Inspiring Lasting Change
Volunteers continue to be the lifeblood of the programme, and REMEDY relies on dedicated individuals — nurses, medical students, hospital staff — to initiate and keep the programme going. Hospitals are highly regulated institutions, wary of legal and medical headaches. He notes that it takes good risk-management staff to realise that REMEDY is a safe programme for the hospital, for the volunteers and for the recipients.
Programmes occasionally falter or become inactive, yet it is the new hospitals and volunteers coming on board who "really take REMEDY to heart", helping Rosenblatt and his staff stay highly motivated. REMEDY can boast a number of what he calls "shooting stars", small, independent charities founded on the REMEDY model that have started consortia to promote and teach the concept to others.
REMEDY also inspires strong loyalty — at times almost too strong — from nurses and other people who feel they are making a difference. When Rosenblatt recently asked operating room nurses at Yale-New Haven Hospital to throw away bulky surgical drapes rather than have them decontaminated and recycled, the nurses were shocked and puzzled.
Rosenblatt explained to the nurses that the paper drapes were difficult to reprocess; in fact, they tied up the system, preventing more valuable supplies from being recycled. The nurses remained unconvinced. For them, wasting any supplies was simply unthinkable. Automatically collecting unused surgical supplies for recycling, everything from gloves to sutures to drapes, had become part of their established routine at the teaching hospital affiliated with Yale University School of Medicine. The nurses had heard the harrowing stories, well aware that recovered medical supplies filled a desperate need somewhere in the world. They knew about doctors operating with torn gloves or no gloves at all. They understood that medical staff in developing countries struggled with scarce resources, and were forced to wash and re-wash items like surgical drapes until they were in tatters.
This was a telling — and gratifying — experience for Rosenblatt, who relates the story with clear admiration for the nurses’ unflagging dedication. "Five or six years ago, they had no concept of how much supplies might be needed, and now they’re fighting me, telling me: ‘How can you ask us to throw them out’?" The nurses’ reaction revealed something even more important to the professor of anaesthesiology and surgery at Yale University School of Medicine. "What this says to me is that, even if I were to leave Yale, the system is embedded. That’s a wonderful thing at this institution."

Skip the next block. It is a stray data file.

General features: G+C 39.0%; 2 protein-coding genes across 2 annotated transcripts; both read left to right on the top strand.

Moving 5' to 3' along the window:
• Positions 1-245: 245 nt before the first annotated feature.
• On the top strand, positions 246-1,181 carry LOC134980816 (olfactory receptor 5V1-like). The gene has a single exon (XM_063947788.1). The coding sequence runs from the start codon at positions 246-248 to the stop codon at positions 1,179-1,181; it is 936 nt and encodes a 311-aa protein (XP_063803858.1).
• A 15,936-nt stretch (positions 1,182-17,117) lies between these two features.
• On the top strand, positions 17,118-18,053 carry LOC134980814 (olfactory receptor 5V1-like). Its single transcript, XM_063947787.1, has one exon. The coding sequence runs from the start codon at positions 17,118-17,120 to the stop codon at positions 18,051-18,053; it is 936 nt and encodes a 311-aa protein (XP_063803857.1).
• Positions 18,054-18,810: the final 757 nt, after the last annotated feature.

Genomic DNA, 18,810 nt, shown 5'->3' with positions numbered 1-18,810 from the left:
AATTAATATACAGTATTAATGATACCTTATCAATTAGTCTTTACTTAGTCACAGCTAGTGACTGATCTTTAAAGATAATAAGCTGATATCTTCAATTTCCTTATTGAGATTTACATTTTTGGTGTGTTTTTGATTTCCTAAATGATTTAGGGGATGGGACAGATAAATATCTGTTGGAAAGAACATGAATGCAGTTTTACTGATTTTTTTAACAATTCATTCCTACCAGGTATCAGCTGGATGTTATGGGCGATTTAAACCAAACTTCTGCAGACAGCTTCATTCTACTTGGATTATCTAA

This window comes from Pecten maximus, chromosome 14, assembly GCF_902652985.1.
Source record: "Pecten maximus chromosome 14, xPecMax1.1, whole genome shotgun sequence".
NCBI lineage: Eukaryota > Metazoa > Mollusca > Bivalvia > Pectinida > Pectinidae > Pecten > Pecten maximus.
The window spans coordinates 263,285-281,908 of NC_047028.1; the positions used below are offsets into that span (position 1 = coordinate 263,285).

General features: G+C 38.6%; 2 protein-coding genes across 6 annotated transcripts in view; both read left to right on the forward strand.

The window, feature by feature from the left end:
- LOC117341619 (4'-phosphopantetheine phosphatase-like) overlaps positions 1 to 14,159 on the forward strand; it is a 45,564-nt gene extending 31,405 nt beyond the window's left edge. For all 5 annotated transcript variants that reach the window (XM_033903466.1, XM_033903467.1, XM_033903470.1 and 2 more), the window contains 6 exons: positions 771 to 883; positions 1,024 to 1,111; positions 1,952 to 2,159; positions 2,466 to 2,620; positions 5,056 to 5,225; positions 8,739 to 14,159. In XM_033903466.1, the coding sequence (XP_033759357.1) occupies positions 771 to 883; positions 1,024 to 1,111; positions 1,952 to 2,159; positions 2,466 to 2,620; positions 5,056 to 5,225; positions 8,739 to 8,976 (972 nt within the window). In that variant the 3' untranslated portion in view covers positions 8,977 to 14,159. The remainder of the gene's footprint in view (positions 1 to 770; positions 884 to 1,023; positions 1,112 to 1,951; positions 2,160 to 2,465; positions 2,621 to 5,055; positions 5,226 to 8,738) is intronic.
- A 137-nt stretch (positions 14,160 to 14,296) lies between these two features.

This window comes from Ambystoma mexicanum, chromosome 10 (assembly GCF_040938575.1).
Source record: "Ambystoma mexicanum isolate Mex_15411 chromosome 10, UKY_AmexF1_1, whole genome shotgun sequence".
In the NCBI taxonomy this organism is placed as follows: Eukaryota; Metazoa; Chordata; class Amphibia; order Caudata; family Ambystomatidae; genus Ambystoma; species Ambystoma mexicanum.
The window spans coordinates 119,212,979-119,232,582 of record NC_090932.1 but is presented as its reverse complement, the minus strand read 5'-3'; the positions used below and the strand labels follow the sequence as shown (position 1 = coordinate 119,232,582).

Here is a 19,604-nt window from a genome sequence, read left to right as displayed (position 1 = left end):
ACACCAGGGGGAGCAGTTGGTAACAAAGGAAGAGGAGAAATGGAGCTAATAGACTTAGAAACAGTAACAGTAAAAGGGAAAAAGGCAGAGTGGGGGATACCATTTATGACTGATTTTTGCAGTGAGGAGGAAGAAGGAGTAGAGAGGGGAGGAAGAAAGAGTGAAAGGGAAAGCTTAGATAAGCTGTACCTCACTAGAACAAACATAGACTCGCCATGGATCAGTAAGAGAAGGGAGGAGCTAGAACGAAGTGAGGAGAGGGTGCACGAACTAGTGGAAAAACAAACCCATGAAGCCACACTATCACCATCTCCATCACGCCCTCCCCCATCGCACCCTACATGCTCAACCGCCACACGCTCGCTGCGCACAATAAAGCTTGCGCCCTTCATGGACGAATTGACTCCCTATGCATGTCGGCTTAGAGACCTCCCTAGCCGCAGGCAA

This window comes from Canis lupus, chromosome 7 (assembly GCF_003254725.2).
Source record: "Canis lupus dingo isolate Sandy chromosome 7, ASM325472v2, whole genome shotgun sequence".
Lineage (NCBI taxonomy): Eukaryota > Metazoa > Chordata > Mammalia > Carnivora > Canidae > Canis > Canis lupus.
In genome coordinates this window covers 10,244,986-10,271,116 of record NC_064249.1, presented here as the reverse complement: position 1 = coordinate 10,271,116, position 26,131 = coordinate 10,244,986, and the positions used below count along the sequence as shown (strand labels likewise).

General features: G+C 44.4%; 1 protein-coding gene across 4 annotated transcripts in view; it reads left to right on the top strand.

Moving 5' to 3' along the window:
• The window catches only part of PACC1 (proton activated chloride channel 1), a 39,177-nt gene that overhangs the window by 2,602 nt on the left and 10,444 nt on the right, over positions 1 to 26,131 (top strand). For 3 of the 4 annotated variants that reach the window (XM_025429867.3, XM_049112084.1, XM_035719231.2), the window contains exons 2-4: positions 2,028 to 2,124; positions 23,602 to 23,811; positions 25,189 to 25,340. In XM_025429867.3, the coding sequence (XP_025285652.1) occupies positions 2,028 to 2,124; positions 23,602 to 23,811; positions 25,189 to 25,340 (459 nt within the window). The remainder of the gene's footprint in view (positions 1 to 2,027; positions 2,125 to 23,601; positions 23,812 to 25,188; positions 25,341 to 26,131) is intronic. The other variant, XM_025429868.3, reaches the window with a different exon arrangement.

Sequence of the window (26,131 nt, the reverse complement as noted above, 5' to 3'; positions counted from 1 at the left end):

A Network of Donors
The pilot project at Yale-New Haven Hospital continues to collect medical supplies, yielding on-going studies and research that prove the effectiveness of the programme. REMEDY Inc., the non-profit organisation also housed at the university, was created to teach hospitals how to implement the recovery protocols. Hospitals collect and donate material to U.S.-based charities of their choice, but REMEDY Inc. will also help connect non-profit organisations to active REMEDY programmes. All of the recovered material is sent to developing nations.
"Over the life of the programme, we’ve sent 400 teaching packets to hospitals," says Silvia Botero, REMEDY Inc.’s executive director. "We help them every step of the way, from solving legal issues to problems they may encounter with administrations." Feedback from medical personnel shows that once a programme is in place, it is relatively easy to keep going, requiring only a few hours a week from volunteers.
AIRE-mail is a small but innovative part of REMEDY, developed as a joint project between REMEDY and the Office of International Health of Yale School of Medicine. The programme is a perfect match between urgent requests and available supplies, Botero explains. REMEDY’s database lists more than 900 non-profit organisations that are receiving medical supplies; many of them are willing to go the extra length to retrieve donated medical equipment.
Botero often fields calls from people who may not have an ongoing programme with REMEDY, but who want to donate a piece of capital equipment like an X-ray machine or operating room table that might be discarded otherwise. AIRE-mail provides an outlet for these charities to match their surplus supplies to someone else’s urgent need. In just one week late in 2004, AIRE-mail donated nine gurneys (hospital stretchers on wheels), 30 hospital beds and 40 boxes of supplies. One Texas-based doctor contacted AIRE-mail about an ambulance that was destined for the scrap heap until it was matched to a church group who delivered it to a remote Nigerian location.
A Bright Future
From the outset, Rosenblatt clearly stated that REMEDY would love to put itself out of business, somehow finding a way to strike a balance between more efficiency at home and discovering new ways to supply the developing world.
Back in 1991, he did not suspect that the programme would still be going strong 13 years later, drawing its support from people passionately committed to the concept, nor that tonnes of donations would supply charities and overseas hospitals. "In that way, it has surpassed my expectations," he says. Still, he adds, it could be much more.
"More" means doing the groundwork to bring additional hospitals into the fold, and in the near future, Rosenblatt hopes, adding staff who would travel directly to hospitals to promote the concept. While funding will always be a challenge, Rosenblatt does not want REMEDY to become a "money-making machine".
At the same time, William Rosenblatt and his colleagues hope that eventually almost all the unused supplies thrown away annually by U.S. hospital operating rooms will be sent to the developing world.
Published in 2005